The Blessed Madonna
From a series of breakthrough releases to a debut at Panorama Bar, smartbar’s first female talent buyer has had a lot on her plate this year. Her first record, “Exodus” was an anthem to a concentrated pool of Chicago house aficionados, passed from person to person for nearly three years before anyone outside of the city ever heard it. Its champions now range from the esteemed Little White Earbuds blog to fellow smartbar resident, Derrick Carter, who debuted “Exodus” to the rest of the world on the mainstage at Movement 2012. The Blessed Madonna’s (previously known as The Black Madonna) catalog of current and upcoming releases/remixes now includes labels such as Classic, Freerange, Home Taping is Killing Music, Argot and Stripped & Chewed
Since the debut release on Stripped & Chewed, The Blessed Madonna has been remixed by The Revenge and Nicholas, while releasing a bestselling and now virtually impossible to find split EP with Chicago’s disco master, DJ Rahaan that currently resells for up to ten times its original value. In 2013, Madonna shared remix duties with Matthew Herbert on the James Curd/No Dial Tone split for Classic Music Company and remixed Roberto Rodriguez for Freerange. Fervent supporters of her work include Ashley Beedle, Dimitri From Paris, Jacques Renault, Luke Solomon, Derrick Carter, 6th Borough Project, Jimpster, Move D, Chris Duckenfield, Junior Boys and many more. Crosstalk International describes her current project, the “Lady Of Sorrows EP” on Argot, as “her most fully realized work to date — A great leap forward from the sample-clad disco house of her records for Home Taping Is Killing Music and Stripped & Chewed. Weaving live orchestration and irresistible synth lines through tough percussive frames, both tracks bare their souls to listeners with enough muscle to command dancers’ attention.”
Her mixes for Little White Earbuds and Bicep’s Rinse FM show, contributed in spring of 2013, were received with acclaim. A sublime technician behind the decks, The Blessed Madonna is known for fluent and dynamic all-vinyl appearances, which span from disco to techno. You can catch her here at her residencies, We Still Believe and Blood, Sweat & Tears.
“I like to keep myself pretty invisible. You may think I’m somewhere, but I’ve already left.”
Derrick Carter is widely acknowledged as one of the better DJs of the world. With innovative productions, flawless technical skills and an effortlessly joyful attitude of rocking a crowd, his influence has infiltrated throughout the spectrum of dance music. Although known as one of the key players of Chicago’s house music wave in the ’90s, Derrick began DJ’ing at the age of nine, spinning disco and funk records at family reunions. he freely travels outside standard club tastes, incorporating old-school disco, soul, jazz, new wave, and whatever else catches his fancy.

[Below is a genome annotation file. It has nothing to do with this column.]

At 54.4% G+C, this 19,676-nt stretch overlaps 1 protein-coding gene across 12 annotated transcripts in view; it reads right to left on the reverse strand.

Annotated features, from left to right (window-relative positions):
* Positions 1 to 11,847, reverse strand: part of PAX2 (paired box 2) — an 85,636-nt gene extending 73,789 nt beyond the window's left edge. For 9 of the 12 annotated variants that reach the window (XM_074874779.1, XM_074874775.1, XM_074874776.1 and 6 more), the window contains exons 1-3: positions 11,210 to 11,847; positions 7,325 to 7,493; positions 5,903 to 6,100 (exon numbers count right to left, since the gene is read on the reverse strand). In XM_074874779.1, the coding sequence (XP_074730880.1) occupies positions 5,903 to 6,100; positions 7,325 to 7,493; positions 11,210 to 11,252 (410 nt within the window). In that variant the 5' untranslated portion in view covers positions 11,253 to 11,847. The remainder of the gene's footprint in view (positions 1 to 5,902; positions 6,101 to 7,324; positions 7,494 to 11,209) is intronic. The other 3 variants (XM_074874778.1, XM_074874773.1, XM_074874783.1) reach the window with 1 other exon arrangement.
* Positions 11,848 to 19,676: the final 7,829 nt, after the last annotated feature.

Harry Cross is the co-founder and resident DJ of the underground Femme’s Room and Men’s Room Chicago parties in Chicago, IL. In 2014, he released his first remix of Shaun J. Wright and Alinka’s “Love Songs” on the Twirl Records label. His weekly functions at bathhouses and leather bars influence his multi-genre yet always sexy vibe. He’s currently putting the finishing touches on Loose Ends, a 12-hour rave at a historic Chicago bathhouse.
Harry’s residency, Pala, is a collaboration between visual artists, performers, and DJ’s that draws inspiration from nature, the universe, fantasy and witchcraft to create a unique, psychedelic experience.
Chicago’s Garrett David has quickly made a name for himself as a producer and DJ. Also known for his collaboration with Adam Rowe, the Bell Boys. His work pushes the boundaries of Chicago house while staying true to its legacy. When not behind the decks at Smart Bar, Garrett can be found behind the desk of Gramaphone Records, where he serves as house buyer and head of A&R in Gramaphone’s new endeavor as a Chicago-centric imprint. Current releases include Balance, Stripped & Chewed, Persnickety, and Discovery Recordings.
Dj Heather’s interest in music was sparked by her own parents’ eclectic record collection and then nourished by her own discoveries. Heavily influenced by the burgeoning waves of industrial, alternative, rap, and house she began to explore the art of deejaying. Attempting to replicate what she heard at underground events, clubs and radio. Known in local circles as a rare groove, hip hop and downtempo dj, requests for her house sets increased and became her primary focus.
With various collaborations alongside Brett Johnson, Derrick Carter, Johnny Fiasco amongst others, licensed mixed compilations for Afterhours, Fabric, Om, Nordic Trax. Releases on Aroma, Classic, Seasons, and 20/20 Vision to name a few. Her own labels Blackcherry Recordings, newly minted Apollo Music Group beside Dan X and Lil Mark; in addition to 20 plus years of extensive touring she continues to be a champion of a brand of house Chicago is known for. “To make a room full of people happy is difficult to do. You become part mind reader, guru, sensei, educator, entertainer, babysitter all at once. All the experiences I’ve had, made me who I am today, as a person and dj. I love what I do.”
Lake Effect: Simply defined as the phenomena created in a surrounding area. That is the essence Chicago house and it’s influence globally as well.
Hugo Ball is a polysexual, oppositional, surrealist monthly dance happening occurring on the third Saturday of each month at Smart Bar. The Hugo Ball Troupe—Justin Long, Eris Drew, Sevron, and sold —are a collective of musicians, selectors, writers, and artists. They have based Hugo Ball on a musical philosophy that transcends genre and time—one might hear Severed Heads mixed with Terry “Housemaster” Baldwin, Section 25 and Gesloten Cirkel. All selectors play vinyl and all live shows are performed on hardware. Hard-dancing and democratized space are the politics of the dance floor. Please check-out www.hugoballchicago.com for more information about the Troupe, including its Manifesto.